Jessica Abramsky

Being a Jewish student journalist in America during the Israel-Hamas War

Screenshot of a video from a pro-Palestine protest at Florida Atlantic University on Oct. 11. Screenshot courtesy of FAU alumna Ariana Hoblin.
Screenshot of a video from a pro-Palestine protest at Florida Atlantic University on Oct. 11. Screenshot courtesy of FAU alumna Ariana Hoblin.

I should be asleep because I have class in the morning, but I spend my days obsessively watching and reading the news on the Israel-Hamas War. I am a proud Zionist Jew with an Israeli grandfather.

I’m a 19-year-old junior at Florida Atlantic University (FAU) and the editor-in-chief of FAU’s student-run newspaper, the University Press.

I have witnessed antisemitism firsthand since I was in grade six. In middle school and high school, staff found swastikas on students’ computers and drawn on the stall in the bathroom with the words “Heil Hitler” above it. Boca Raton, Fla., home to FAU, where I’ve lived my whole life, is a pretty Jewish area.

At universities and colleges around the nation, antisemitism and support for Hamas have become more popular. In the U.S., hate speech is protected by the First Amendment unless it is threatening or incites violence. 

Supporting Hamas is threatening and encourages violence. Shouting “from the river to the sea, Palestine will be free” is threatening and encourages violence. Chanting for Intifada is threatening and encourages violence. In America, Hamas is recognized as a terrorist organization.

Luckily, FAU as a whole is a different story. There has been little outward support for Hamas on campus. A recent study by Brandeis University revealed the most and least antisemitic college campuses in the U.S. The data found that FAU was the fourth least antisemitic school in the nation. FAU prides itself on being one of the most diverse campuses in the U.S. and FAU’s administration is a staunch supporter of Israel, even though some employees and students are not.

Administrators have stood in solidarity with Israel since the start of the war and have sent multiple emails about the war to students, faculty and staff. In the first email, FAU strongly took this position. All emails sent by the administration did not acknowledge Palestinian deaths or Palestinian students at FAU.

As ardent supporters of Israel, Florida Atlantic University vehemently opposes the ongoing violence and loss of life witnessed this weekend in Israel and urges an immediate cessation of hostilities to avoid further loss of life,” FAU Interim President Stacy Volnick wrote to the FAU community on Oct. 9. “We condemn the terrorist attacks that were carried out against civilian communities and we support Israel’s right to defend itself.”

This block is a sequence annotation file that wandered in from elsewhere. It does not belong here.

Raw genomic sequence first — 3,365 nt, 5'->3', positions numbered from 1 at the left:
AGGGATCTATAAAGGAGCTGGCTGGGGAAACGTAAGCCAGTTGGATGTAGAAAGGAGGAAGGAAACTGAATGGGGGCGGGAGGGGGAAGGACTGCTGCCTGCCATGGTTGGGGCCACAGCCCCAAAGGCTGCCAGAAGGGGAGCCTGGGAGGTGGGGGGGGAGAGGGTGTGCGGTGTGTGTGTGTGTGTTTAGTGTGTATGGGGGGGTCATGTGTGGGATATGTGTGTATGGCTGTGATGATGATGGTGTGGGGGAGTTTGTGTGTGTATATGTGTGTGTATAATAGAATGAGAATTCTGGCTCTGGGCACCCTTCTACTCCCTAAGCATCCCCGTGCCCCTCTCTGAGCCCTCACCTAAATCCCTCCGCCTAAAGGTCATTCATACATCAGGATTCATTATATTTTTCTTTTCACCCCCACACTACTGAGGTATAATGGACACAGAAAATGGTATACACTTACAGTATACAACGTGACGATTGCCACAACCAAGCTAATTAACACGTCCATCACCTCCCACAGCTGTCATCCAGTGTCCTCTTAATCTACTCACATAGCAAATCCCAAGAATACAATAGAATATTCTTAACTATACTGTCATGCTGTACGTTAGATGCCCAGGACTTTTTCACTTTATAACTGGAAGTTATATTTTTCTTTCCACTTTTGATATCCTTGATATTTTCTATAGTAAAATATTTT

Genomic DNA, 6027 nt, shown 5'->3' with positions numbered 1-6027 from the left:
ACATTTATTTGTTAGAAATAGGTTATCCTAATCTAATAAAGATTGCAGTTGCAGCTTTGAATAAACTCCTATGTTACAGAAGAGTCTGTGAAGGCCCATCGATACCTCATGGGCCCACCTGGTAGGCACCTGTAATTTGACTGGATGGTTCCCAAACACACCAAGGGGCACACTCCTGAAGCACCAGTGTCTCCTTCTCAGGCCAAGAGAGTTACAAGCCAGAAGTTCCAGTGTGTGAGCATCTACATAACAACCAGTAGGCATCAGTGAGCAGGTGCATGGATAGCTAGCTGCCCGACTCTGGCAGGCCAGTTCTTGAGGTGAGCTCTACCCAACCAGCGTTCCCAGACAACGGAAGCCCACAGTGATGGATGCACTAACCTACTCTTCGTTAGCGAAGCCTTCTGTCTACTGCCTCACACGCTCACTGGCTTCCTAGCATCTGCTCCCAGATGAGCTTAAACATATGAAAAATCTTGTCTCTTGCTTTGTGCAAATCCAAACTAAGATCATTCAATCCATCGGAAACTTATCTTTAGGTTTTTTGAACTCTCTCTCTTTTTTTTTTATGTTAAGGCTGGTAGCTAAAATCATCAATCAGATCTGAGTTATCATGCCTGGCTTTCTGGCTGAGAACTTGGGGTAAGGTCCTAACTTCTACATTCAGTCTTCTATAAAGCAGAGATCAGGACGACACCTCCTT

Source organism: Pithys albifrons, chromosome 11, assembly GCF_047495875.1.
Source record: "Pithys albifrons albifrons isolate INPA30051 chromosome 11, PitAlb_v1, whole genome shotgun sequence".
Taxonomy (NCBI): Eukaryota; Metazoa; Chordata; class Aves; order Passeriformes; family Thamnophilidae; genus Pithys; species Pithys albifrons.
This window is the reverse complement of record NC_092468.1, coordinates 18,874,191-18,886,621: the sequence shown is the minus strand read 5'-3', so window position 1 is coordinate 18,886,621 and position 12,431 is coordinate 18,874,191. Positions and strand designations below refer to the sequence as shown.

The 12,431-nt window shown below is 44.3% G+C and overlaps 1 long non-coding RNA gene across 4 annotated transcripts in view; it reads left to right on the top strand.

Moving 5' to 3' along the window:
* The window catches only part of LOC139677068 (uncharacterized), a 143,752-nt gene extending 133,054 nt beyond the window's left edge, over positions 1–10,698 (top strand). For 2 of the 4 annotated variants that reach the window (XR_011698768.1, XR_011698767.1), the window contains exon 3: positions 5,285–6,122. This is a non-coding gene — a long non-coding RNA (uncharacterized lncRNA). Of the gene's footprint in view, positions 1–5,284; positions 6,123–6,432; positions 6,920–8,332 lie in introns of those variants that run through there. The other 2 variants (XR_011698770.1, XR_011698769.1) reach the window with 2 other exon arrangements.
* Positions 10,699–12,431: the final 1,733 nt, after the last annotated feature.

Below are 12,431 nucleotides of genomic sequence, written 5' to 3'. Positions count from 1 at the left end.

FAU students held a pro-Palestine protest on campus on Oct. 11. At this protest, three people, including a Jordanian student, were arrested for battery, resisting arrest and disorderly conduct. The police report, published by Boca News Now, states the Jordanian student elbowed an Israel supporter.

This shocked me because until then, I felt safe and welcome at FAU. After seeing videos, hearing from students and editing my staff’s breaking news story on this incident, I felt uneasy. An expression of free speech escalated into a non-peaceful protest. Pairing this protest with the conversations I’ve had with people I am close with, I get the impression that people are not well-informed and don’t care to be.

FAU students and staff that I’ve spoken to have mixed feelings about the war, just like the rest of the world. But here are some key takeaways from some of the conversations I’ve had that have left me speechless: thinking that “from the river to the sea” references the Nile River, not knowing the Iron Dome exists, a Jewish journalism student claiming Israel committed war crimes without having facts to back it up and the saddness for Gazan children but no acknowledgement of Israeli civilians who were brutally raped, tortured, murdered and taken hostage. 

As a journalist, let alone a Jew, this scares me because it means that Americans don’t understand the history of Israel or what they’re protesting. This proves ignorance to the subject and incuriosity to learning about it. For journalists, this is dangerous because our jobs are to promote fact and truth, which can require a vast knowledge of history, which I think many Americans are lacking.

The opinions expressed in this article are the author’s and do not reflect those of the University Press or its staff.

About the Author
Jessica Abramsky is a Jewish university student in the United States with a background in college and freelance journalism. She currently serves as the editor-in-chief of Florida Atlantic University's student-run newspaper, the University Press.
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